Thursday, April 26, 2012

Hooray.......... Bersih 3.0 !

Are age a problem to you ?

We are not side any party, but just want to have clean and fair election !

Nothing more nothing less.

Sunday, October 23, 2011

When a white butterfly crosses your path .....

When a white butterfly crosses your path or enters your home, it will bring good luck and is a sign that you will have a good life.

Some believe ‘White’ butterflies also symbolize past spirits/souls. I've come to believe they are signs of good luck or angels watching over you. ‘White’ butterflies have many different symbolic meanings in different cultures. Regardless of their symbolism, every time a ‘White’ butterfly crosses my path, it puts a smile on my face and touches my soul.

Sunday, October 16, 2011

One crazy rainy afternoon in Ulu Yam

My husband came home one night and exclaimed excitedly, “This evening my Mom, elder brother and I went to Ulu Yam for its famous loh mee and ‘saito’ fish cake. They are so delicious, someday; I will bring you and the children there to taste them.”

I really do look forward to that day and it came today. This afternoon we made a trip to a small town called Ulu Yam somewhere in Selangor for the meal. This place was some 47 km away from Kuala Lumpur and I remembered I used to pass by this little town on the way back to Ipoh some two decades ago before we had the North South Highway.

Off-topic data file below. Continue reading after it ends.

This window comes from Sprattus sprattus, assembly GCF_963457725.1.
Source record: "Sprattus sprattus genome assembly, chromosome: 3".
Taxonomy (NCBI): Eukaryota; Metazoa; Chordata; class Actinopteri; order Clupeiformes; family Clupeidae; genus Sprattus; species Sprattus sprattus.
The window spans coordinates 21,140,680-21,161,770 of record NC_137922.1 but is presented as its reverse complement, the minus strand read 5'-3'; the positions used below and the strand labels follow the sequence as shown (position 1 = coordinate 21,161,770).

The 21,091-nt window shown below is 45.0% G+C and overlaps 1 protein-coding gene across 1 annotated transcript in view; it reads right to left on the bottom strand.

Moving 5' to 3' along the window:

It took us almost an hour to reach the place amidst a very heavy downpour all the way. It was a long journey for us and I was worried he might not recognize the way but luckily we managed to get there at last.

Once there we ordered two bowls of loh mee, a big one and a medium one. They are so delicious, something out of this world. I liked the color of the gravy, dark and thick. The taste of the black vinegar is heavenly and it goes well with the smooth noodle. It is different from what we used to have in Kuala Lumpur. They cost RM13 and RM9 respectively.

Another star attraction is the ‘saito’ fish cake. It was so fresh. How do I know it was fresh? Well, the skin was crispy and the flesh bouncy and free from a fishy smell. It goes well with the chilli sauce provided. We ordered a big plate which cost us RM16.

It was truly a wonderful meal, because firstly, my husband kept his promise of bringing us there despite the distance and the food was really tasty too. We are very happy and satisfied and have an enjoyable trip back home.

It was also a simple meal but very meaningful for it brought us closer and that is what counts.

Thursday, February 17, 2011

Monday, November 1, 2010

Some good news, folks ……… 姜的美妙

Recently, I came across this piece of news from the net. I could not believe my eyes when I read them. Read this for yourself to see if this could help you in any way:-

Eat raw ginger to ease muscle pain

LONDON - Recent research has found that consumption of raw ginger can help to alleviate muscle tension caused by exercise.

The new study conducted in America showed if consumed on a daily basis, a small amount of the spice is effective to reduce the strains on muscle after a workout session.

The result which was published in the Journal of Pain supported the anecdotal evidence that ginger has pain-killer properties.

Researchers from the University of Georgia gave the participants 2g of raw ginger, another group an equivalent amount of heat-treated ginger, and a third group was given a placebo (used as a control in the research).